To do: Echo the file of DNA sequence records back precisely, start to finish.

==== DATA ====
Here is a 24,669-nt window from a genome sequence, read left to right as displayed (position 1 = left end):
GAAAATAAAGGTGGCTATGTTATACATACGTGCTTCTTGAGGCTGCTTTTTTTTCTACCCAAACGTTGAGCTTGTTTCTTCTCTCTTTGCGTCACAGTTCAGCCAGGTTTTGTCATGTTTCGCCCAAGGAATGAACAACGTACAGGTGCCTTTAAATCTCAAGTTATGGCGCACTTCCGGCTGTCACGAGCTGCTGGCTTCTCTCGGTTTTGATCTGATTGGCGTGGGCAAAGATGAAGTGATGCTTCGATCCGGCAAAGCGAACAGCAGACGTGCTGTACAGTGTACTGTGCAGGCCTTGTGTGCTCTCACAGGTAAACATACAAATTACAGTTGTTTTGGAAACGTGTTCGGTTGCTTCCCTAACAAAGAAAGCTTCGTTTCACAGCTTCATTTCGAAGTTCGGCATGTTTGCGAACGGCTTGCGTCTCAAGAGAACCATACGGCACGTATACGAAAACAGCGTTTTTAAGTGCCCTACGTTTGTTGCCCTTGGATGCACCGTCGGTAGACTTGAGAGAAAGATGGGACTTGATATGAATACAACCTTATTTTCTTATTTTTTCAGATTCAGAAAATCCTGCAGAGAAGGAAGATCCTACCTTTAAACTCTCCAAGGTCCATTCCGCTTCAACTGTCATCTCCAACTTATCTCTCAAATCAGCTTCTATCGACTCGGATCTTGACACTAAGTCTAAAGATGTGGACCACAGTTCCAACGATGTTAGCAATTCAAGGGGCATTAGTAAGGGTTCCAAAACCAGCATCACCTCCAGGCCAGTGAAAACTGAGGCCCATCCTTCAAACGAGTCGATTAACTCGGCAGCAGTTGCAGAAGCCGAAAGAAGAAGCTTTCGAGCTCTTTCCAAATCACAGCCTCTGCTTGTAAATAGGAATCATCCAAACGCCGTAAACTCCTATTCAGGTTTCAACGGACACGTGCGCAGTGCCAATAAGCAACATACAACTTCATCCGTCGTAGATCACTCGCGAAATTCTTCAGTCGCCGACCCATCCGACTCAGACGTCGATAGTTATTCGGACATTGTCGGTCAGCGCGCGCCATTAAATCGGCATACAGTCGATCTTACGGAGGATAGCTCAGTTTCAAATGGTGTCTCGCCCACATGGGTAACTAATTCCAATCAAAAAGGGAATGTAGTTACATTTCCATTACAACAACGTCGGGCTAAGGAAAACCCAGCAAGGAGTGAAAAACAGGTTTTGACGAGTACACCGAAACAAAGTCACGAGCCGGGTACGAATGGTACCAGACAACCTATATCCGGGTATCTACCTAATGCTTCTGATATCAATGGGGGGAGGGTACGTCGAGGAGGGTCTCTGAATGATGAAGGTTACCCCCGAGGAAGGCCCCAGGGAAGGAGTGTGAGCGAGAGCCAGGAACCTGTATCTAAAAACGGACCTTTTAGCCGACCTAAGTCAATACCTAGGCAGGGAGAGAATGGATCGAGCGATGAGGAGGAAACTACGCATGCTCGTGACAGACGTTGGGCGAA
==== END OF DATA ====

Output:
Here is a 24,669-nt window from a genome sequence, read left to right as displayed (position 1 = left end):
GAAAATAAAGGTGGCTATGTTATACATACGTGCTTCTTGAGGCTGCTTTTTTTTCTACCCAAACGTTGAGCTTGTTTCTTCTCTCTTTGCGTCACAGTTCAGCCAGGTTTTGTCATGTTTCGCCCAAGGAATGAACAACGTACAGGTGCCTTTAAATCTCAAGTTATGGCGCACTTCCGGCTGTCACGAGCTGCTGGCTTCTCTCGGTTTTGATCTGATTGGCGTGGGCAAAGATGAAGTGATGCTTCGATCCGGCAAAGCGAACAGCAGACGTGCTGTACAGTGTACTGTGCAGGCCTTGTGTGCTCTCACAGGTAAACATACAAATTACAGTTGTTTTGGAAACGTGTTCGGTTGCTTCCCTAACAAAGAAAGCTTCGTTTCACAGCTTCATTTCGAAGTTCGGCATGTTTGCGAACGGCTTGCGTCTCAAGAGAACCATACGGCACGTATACGAAAACAGCGTTTTTAAGTGCCCTACGTTTGTTGCCCTTGGATGCACCGTCGGTAGACTTGAGAGAAAGATGGGACTTGATATGAATACAACCTTATTTTCTTATTTTTTCAGATTCAGAAAATCCTGCAGAGAAGGAAGATCCTACCTTTAAACTCTCCAAGGTCCATTCCGCTTCAACTGTCATCTCCAACTTATCTCTCAAATCAGCTTCTATCGACTCGGATCTTGACACTAAGTCTAAAGATGTGGACCACAGTTCCAACGATGTTAGCAATTCAAGGGGCATTAGTAAGGGTTCCAAAACCAGCATCACCTCCAGGCCAGTGAAAACTGAGGCCCATCCTTCAAACGAGTCGATTAACTCGGCAGCAGTTGCAGAAGCCGAAAGAAGAAGCTTTCGAGCTCTTTCCAAATCACAGCCTCTGCTTGTAAATAGGAATCATCCAAACGCCGTAAACTCCTATTCAGGTTTCAACGGACACGTGCGCAGTGCCAATAAGCAACATACAACTTCATCCGTCGTAGATCACTCGCGAAATTCTTCAGTCGCCGACCCATCCGACTCAGACGTCGATAGTTATTCGGACATTGTCGGTCAGCGCGCGCCATTAAATCGGCATACAGTCGATCTTACGGAGGATAGCTCAGTTTCAAATGGTGTCTCGCCCACATGGGTAACTAATTCCAATCAAAAAGGGAATGTAGTTACATTTCCATTACAACAACGTCGGGCTAAGGAAAACCCAGCAAGGAGTGAAAAACAGGTTTTGACGAGTACACCGAAACAAAGTCACGAGCCGGGTACGAATGGTACCAGACAACCTATATCCGGGTATCTACCTAATGCTTCTGATATCAATGGGGGGAGGGTACGTCGAGGAGGGTCTCTGAATGATGAAGGTTACCCCCGAGGAAGGCCCCAGGGAAGGAGTGTGAGCGAGAGCCAGGAACCTGTATCTAAAAACGGACCTTTTAGCCGACCTAAGTCAATACCTAGGCAGGGAGAGAATGGATCGAGCGATGAGGAGGAAACTACGCATGCTCGTGACAGACGTTGGGCGAA